The Zero Hour

Reviews, rants and oddities on video game and film culture.

The Karate Kid (2010)

I’ve not seen The Karate Kid. I’ve not seen The Karate Kid 2 and obviously because of that fact, I’ve not seen The Karate Kid 3: The New Batch or whatever it was called (The Next Karate Kid? Hang on, was there a third or was that the name of the second?). It was never one of those movies I felt I had to watch, I never really had that much of an interest in martial arts or underdog sports movies as a kid. However, I completely understand that to kids in the 80’s, it’s the rite of passage untouchable family movie that’s looked back with nothing but glory, like Space Jam appears to my generation, so I think that when a remake of the first movie was announced, certain people had the right to be a bit hesitant about it.

The downside of this movie, and even as a someone not acquainted with the series is that essentially, it’s a vanity project for Jaden Smith, who is the son of Will “The Fresh Prince” Smith and the movie is produced by Will and his wife, Jada, so obviously they have a big hand in the movie coming together and no doubt, the casting of Jaden. I haven’t anything against the Smiths, except maybe that god-damn Whip My Hair song, but personally, I felt it hangs over this movie, despite Smith’s best intentions and whilst it doesn’t make the movie bad, it just ruins the illusion (Plus watching it with people who are in love with Will Smith pointing out whenever Jaden does any Will Smith style expressions or lines or commenting “He looks like his father” doesn’t help).

The story is that Dre Parker and his mum are moving to China after she gets transferred by the car company she works for. Dre then meets a girl, falls in love and is beaten up by an older kid who may or may not fancy her himself, typical teenage stuff (I’ll come to this more later). After getting saved by Jackie Chan, he goes to the dojo to set things straight and ends up being signed up for a brutal tournament that genuinely borders on the “This got a PG rating?” territory. So Mr Han trains him, he gets on the wrong side of the girls parents, he enters the tournament, nearly loses, then wins. I’d have spoiler free’d that, but it’s your standard underdog sports family movie, so it was inevitable that he’d win. And add to that Cheesy Freeze frame fade out to the sound of a Justin Beiber song featuring…Jaden Smith. Yeah. Vanity project.

The story’s a pretty solid foundation, it flows pretty nicely with a couple of call backs and a standard 3 act structure with a B plot romance, but there are still a few problems with it in the set-up. I felt the opening scenes rushed us into getting to China, I think they could have done some more shots around Detroit to really give a sense of it being his home and really emphasise him being a fish out of water, which again is quite loosely brushed over, he genuinely catches on to his location quickly, minus not learning the language with a definite confidence, making the big moment where he throws a tantrum about hating China less effective than it should be. But then, the movie is about 2 hours anyway, so perhaps it was cut for time.

To add to this, throughout the film, I always got the impression that the part of Dre was actually written for someone older, he seems too street smart and confident for a twelve year old, I expect this of a 15 year old, not someone who’s not hit puberty yet. But for what it’s worth, Smith does do his best with what he’s given and whilst at times, it doesn’t exactly work, he’s still likeable to the audience. It’s Jackie Chan though that really shines here. He’s still the fighting expert that he always is and maybe I’ve not seen enough of his movies, but in the ones I’ve seen, he’s always seemed to be either a big unstoppable action hero or daft foreigner…who can kick ass, but here he seems to be more mellowed and mature and even a little tragic, I felt more connected to him than I did with Dre.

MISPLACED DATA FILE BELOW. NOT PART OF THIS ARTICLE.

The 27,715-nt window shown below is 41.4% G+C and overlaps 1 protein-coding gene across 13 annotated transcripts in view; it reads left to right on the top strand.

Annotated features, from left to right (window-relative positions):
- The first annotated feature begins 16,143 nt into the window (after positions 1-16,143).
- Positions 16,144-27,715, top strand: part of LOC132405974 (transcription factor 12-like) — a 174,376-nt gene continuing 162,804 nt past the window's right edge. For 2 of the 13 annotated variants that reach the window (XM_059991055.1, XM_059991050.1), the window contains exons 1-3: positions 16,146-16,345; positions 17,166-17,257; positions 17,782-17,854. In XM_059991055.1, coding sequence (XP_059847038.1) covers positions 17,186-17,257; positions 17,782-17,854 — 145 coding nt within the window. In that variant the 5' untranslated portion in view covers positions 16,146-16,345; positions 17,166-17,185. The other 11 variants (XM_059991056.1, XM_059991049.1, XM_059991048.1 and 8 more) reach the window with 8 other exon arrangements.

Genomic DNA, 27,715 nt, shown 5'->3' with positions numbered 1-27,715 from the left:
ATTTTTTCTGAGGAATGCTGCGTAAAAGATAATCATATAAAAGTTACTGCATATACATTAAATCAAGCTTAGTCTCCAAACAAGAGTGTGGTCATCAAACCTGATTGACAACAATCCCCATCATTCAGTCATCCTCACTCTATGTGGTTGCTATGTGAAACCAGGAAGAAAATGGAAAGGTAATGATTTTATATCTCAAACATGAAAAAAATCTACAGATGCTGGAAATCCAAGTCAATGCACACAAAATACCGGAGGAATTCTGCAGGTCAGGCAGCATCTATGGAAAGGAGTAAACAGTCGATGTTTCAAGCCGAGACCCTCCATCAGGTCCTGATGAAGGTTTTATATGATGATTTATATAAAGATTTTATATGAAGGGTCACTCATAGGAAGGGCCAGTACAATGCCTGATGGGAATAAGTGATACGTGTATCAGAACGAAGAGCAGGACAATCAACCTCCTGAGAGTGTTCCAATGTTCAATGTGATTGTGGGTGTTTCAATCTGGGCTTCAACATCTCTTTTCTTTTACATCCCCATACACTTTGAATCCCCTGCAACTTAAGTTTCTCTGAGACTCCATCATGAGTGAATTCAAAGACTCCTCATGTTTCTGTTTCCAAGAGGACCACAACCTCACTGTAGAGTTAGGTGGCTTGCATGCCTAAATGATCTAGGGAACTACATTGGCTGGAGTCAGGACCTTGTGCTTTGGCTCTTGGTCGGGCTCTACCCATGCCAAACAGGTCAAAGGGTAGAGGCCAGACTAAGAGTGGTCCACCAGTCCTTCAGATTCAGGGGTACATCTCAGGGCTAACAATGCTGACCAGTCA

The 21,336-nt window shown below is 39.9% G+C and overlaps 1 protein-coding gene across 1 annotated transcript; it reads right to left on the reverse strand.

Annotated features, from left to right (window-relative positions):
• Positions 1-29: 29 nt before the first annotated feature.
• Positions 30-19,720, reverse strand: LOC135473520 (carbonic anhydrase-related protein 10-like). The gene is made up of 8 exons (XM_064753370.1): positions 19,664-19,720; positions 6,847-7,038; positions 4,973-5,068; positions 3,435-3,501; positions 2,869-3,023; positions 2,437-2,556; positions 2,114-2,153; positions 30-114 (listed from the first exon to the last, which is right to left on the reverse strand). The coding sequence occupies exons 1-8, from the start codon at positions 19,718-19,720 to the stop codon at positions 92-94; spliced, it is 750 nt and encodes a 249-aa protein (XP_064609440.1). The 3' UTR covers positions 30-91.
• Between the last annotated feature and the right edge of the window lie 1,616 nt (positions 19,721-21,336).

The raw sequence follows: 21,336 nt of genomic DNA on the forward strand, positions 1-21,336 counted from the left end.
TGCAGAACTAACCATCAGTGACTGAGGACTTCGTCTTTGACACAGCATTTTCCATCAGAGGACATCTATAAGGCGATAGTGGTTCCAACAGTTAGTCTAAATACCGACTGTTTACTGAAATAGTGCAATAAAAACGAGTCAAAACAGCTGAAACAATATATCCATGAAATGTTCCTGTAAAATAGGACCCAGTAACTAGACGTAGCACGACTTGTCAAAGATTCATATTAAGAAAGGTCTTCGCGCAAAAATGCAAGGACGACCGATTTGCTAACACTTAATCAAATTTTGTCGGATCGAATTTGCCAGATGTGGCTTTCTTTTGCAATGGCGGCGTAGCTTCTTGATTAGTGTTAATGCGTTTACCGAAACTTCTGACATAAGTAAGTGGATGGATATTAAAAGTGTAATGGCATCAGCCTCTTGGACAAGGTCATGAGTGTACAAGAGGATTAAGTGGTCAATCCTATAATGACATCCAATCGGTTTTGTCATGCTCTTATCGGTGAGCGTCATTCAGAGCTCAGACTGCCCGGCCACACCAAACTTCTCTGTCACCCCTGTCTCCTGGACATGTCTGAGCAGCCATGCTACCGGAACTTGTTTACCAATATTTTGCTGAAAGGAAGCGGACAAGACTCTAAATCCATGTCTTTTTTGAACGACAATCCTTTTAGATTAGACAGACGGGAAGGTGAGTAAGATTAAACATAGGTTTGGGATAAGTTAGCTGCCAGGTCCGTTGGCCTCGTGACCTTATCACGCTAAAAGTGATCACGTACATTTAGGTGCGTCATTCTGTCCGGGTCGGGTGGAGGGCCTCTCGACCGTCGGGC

But the films strengths is less it’s plot and it’s action, it’s actually a visual delight. The crew all upped chopsticks and shot it in China, and by god does China look beautiful in this movie, it’s like a tourism advert interspliced with Kids Fight Club. Wide angle swooping helicopter pan shots of the Great Wall, busy markets full of life, perfectly choreographed marshal arts students in matching uniforms looking like dancing rose petals, it’s damn poetic and I was surprised by how good those shots were.

I think for a family movie, you could do a lot worse than this, hell for a remake, I’m sure you could do a lot worse…in fact I think a fair few horror movies proved that point. Inevitably, it will date a lot worse than the original because it uses popular music such as Flo Rida, Justin Bieber and Lady Gaga within the soundtrack, which is something I’m usually not a fan of, unless you’re intentionally trying to capture that era or it fits the mood of the piece, which it certainly doesn’t here. And of course, people who saw the original will hate it because it’s not the original and in essence, it IS a vanity project to launch Jaden’s career, but if you can overlook that, what you get is a polished family movie that will entertain the kids AND give you a good idea of where to go on holiday this summer. Better get those plane tickets now before BA go on strike again…

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